China sets and sterling silver flatware also offer clues as to the lifestyle of the people living in the historical period you are covering in class. If you have your grandmother’s silver, you may have a valuable antique. Antique sterling silver flatware can be extremely valuable, but silverplate isn’t worth as much. Look for sterling silver hallmarks on the backs of the pieces to determine whether your silver is sterling. Then look at pictures of antique flatware patterns to see what pattern you have. This is the way to determine the value of your set. Some china sets are valuable. Look for china by Spode, Wedgwood and other important names. However, if you have inherited china from an older relative, you can still show this set to your students.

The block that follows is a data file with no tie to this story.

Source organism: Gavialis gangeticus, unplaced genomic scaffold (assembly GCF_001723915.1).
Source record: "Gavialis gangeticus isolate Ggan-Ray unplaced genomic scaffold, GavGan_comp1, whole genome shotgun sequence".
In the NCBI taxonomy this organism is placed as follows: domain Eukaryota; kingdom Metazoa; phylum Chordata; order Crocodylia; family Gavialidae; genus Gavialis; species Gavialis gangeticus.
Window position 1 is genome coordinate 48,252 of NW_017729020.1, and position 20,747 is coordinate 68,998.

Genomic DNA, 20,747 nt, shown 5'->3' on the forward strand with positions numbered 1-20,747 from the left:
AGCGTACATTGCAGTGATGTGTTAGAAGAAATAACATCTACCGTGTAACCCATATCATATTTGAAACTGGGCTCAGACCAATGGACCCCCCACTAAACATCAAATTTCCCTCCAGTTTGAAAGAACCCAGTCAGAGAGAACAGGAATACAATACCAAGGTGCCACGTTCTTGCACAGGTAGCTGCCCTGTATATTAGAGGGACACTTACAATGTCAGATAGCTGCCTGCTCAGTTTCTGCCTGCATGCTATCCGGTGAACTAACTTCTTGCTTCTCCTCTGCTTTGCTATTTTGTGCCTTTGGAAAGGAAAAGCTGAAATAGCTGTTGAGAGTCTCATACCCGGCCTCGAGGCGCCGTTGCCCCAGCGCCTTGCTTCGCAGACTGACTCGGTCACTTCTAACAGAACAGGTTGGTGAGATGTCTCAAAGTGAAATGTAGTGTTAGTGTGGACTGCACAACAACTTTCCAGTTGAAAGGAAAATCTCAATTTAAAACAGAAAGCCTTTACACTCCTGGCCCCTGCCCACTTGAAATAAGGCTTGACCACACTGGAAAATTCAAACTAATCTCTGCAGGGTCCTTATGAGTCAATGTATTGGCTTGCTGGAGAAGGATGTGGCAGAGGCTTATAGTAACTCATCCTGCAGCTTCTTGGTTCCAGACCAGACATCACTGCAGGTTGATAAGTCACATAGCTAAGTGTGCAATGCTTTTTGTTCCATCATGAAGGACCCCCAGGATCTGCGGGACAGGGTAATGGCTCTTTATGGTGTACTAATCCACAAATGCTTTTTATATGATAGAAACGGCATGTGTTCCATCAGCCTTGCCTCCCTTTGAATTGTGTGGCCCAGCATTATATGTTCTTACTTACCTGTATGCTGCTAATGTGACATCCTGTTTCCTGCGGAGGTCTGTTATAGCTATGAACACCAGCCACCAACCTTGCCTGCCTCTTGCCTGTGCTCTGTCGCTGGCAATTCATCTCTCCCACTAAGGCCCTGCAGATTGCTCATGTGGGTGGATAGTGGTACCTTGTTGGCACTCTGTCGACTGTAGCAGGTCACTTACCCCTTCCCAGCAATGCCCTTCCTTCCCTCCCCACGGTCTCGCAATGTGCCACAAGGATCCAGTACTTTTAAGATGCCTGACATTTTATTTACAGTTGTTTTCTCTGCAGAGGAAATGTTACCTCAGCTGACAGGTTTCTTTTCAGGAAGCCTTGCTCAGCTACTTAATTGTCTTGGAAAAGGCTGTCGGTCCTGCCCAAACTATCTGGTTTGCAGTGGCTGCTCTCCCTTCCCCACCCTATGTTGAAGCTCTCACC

Musical instruments, perfume bottles and fountain pens are other collectible things to look for to present to your history classes. Look for musical instruments in good, playable condition. Antique perfume bottles came in many different tyles and materials. They can be beautiful glass and crystal examples, in addition to bottles made from stone. Fountain pens are functional today, and some people specialize in collecting vintage models. If you have one from an older relative or see one at a shop, it might be worth checking out. The most valuable are crafted from high-end materials like sterling silver, tortoiseshell, ebony and gold.
Vintage décor can be found almost anywhere, including online shops like Etsy and eBay. Vintage flea markets offer interesting artifacts and collectible things to share with your students in your history and social studies classes.
Architectural salvage consists of scraps of wood, doorknobs, tin tiles, corbels and old shutters. Vintage books are always a good buy as another resource for your students. Brass candlesticks are another inexpensive find.